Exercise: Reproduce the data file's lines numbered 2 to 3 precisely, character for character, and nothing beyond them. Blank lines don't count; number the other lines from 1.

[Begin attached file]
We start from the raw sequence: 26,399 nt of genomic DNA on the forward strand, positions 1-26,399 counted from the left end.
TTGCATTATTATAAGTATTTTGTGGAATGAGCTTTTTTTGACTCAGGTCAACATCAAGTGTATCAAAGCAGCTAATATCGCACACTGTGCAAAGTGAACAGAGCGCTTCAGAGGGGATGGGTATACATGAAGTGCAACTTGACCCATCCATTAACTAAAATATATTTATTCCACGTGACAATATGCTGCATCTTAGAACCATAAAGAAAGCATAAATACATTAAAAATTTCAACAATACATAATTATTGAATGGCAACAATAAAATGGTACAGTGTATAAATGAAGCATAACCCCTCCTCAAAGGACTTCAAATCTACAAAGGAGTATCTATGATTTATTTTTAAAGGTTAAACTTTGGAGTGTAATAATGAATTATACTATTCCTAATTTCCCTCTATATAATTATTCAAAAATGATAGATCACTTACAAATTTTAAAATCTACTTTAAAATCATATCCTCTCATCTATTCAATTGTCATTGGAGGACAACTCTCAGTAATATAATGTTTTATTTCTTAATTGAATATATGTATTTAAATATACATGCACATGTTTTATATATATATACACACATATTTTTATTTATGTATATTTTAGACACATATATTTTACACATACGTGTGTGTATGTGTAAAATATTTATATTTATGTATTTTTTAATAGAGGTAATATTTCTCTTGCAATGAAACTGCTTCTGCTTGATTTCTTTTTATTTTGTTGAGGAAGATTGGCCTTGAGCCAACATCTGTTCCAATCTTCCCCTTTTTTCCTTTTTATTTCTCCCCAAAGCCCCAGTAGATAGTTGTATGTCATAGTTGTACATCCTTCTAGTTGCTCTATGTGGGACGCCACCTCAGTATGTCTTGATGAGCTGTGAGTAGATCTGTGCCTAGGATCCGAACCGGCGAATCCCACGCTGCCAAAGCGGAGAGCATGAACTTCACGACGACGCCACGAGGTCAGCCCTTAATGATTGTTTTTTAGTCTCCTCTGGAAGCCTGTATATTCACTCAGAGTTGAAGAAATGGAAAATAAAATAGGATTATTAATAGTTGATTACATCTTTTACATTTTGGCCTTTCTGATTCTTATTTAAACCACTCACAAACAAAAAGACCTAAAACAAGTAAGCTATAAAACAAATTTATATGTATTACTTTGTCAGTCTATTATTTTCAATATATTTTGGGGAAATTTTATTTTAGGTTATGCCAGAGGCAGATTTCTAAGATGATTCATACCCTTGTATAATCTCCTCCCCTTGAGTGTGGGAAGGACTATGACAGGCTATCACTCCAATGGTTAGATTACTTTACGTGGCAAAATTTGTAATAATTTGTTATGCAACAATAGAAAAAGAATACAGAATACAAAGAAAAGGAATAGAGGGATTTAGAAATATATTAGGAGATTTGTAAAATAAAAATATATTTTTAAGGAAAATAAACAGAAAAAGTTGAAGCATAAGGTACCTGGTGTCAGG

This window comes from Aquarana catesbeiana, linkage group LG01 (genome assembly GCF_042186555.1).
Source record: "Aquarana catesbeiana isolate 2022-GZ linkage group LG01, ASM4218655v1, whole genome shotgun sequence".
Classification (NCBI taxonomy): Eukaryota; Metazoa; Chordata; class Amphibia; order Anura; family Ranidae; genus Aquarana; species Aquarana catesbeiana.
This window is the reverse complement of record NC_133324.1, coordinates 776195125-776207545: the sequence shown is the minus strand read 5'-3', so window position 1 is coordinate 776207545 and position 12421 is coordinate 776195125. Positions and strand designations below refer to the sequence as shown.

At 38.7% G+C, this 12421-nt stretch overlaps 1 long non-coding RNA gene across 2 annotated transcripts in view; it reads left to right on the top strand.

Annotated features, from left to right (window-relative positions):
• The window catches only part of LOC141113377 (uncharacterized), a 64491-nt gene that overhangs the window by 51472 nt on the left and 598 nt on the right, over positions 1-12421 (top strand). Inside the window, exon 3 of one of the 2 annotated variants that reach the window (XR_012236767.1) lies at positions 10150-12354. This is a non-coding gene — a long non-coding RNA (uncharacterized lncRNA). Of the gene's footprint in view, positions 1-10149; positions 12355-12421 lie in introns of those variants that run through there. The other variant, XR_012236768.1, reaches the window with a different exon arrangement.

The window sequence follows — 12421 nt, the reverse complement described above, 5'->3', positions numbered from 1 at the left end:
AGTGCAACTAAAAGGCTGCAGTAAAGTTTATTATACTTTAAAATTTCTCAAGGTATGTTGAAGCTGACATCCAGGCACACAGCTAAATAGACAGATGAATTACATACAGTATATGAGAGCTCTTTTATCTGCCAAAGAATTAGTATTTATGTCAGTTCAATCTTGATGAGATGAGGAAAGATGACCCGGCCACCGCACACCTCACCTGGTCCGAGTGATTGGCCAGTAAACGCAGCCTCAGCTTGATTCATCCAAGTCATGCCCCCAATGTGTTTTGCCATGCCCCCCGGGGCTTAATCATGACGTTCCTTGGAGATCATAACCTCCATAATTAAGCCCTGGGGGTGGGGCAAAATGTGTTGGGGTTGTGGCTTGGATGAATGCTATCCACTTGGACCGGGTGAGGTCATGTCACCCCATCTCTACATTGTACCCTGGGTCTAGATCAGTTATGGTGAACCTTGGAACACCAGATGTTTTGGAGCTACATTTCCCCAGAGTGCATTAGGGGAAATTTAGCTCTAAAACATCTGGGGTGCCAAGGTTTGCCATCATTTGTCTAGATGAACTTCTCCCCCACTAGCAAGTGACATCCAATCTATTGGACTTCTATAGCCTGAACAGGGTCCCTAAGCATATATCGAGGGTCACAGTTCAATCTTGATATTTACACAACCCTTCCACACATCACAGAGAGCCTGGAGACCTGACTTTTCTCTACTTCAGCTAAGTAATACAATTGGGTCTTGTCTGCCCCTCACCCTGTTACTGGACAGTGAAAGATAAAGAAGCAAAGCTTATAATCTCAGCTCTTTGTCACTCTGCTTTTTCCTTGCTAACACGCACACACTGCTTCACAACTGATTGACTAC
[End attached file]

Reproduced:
TTGCATTATTATAAGTATTTTGTGGAATGAGCTTTTTTTGACTCAGGTCAACATCAAGTGTATCAAAGCAGCTAATATCGCACACTGTGCAAAGTGAACAGAGCGCTTCAGAGGGGATGGGTATACATGAAGTGCAACTTGACCCATCCATTAACTAAAATATATTTATTCCACGTGACAATATGCTGCATCTTAGAACCATAAAGAAAGCATAAATACATTAAAAATTTCAACAATACATAATTATTGAATGGCAACAATAAAATGGTACAGTGTATAAATGAAGCATAACCCCTCCTCAAAGGACTTCAAATCTACAAAGGAGTATCTATGATTTATTTTTAAAGGTTAAACTTTGGAGTGTAATAATGAATTATACTATTCCTAATTTCCCTCTATATAATTATTCAAAAATGATAGATCACTTACAAATTTTAAAATCTACTTTAAAATCATATCCTCTCATCTATTCAATTGTCATTGGAGGACAACTCTCAGTAATATAATGTTTTATTTCTTAATTGAATATATGTATTTAAATATACATGCACATGTTTTATATATATATACACACATATTTTTATTTATGTATATTTTAGACACATATATTTTACACATACGTGTGTGTATGTGTAAAATATTTATATTTATGTATTTTTTAATAGAGGTAATATTTCTCTTGCAATGAAACTGCTTCTGCTTGATTTCTTTTTATTTTGTTGAGGAAGATTGGCCTTGAGCCAACATCTGTTCCAATCTTCCCCTTTTTTCCTTTTTATTTCTCCCCAAAGCCCCAGTAGATAGTTGTATGTCATAGTTGTACATCCTTCTAGTTGCTCTATGTGGGACGCCACCTCAGTATGTCTTGATGAGCTGTGAGTAGATCTGTGCCTAGGATCCGAACCGGCGAATCCCACGCTGCCAAAGCGGAGAGCATGAACTTCACGACGACGCCACGAGGTCAGCCCTTAATGATTGTTTTTTAGTCTCCTCTGGAAGCCTGTATATTCACTCAGAGTTGAAGAAATGGAAAATAAAATAGGATTATTAATAGTTGATTACATCTTTTACATTTTGGCCTTTCTGATTCTTATTTAAACCACTCACAAACAAAAAGACCTAAAACAAGTAAGCTATAAAACAAATTTATATGTATTACTTTGTCAGTCTATTATTTTCAATATATTTTGGGGAAATTTTATTTTAGGTTATGCCAGAGGCAGATTTCTAAGATGATTCATACCCTTGTATAATCTCCTCCCCTTGAGTGTGGGAAGGACTATGACAGGCTATCACTCCAATGGTTAGATTACTTTACGTGGCAAAATTTGTAATAATTTGTTATGCAACAATAGAAAAAGAATACAGAATACAAAGAAAAGGAATAGAGGGATTTAGAAATATATTAGGAGATTTGTAAAATAAAAATATATTTTTAAGGAAAATAAACAGAAAAAGTTGAAGCATAAGGTACCTGGTGTCAGG

This window comes from Aquarana catesbeiana, linkage group LG01 (genome assembly GCF_042186555.1).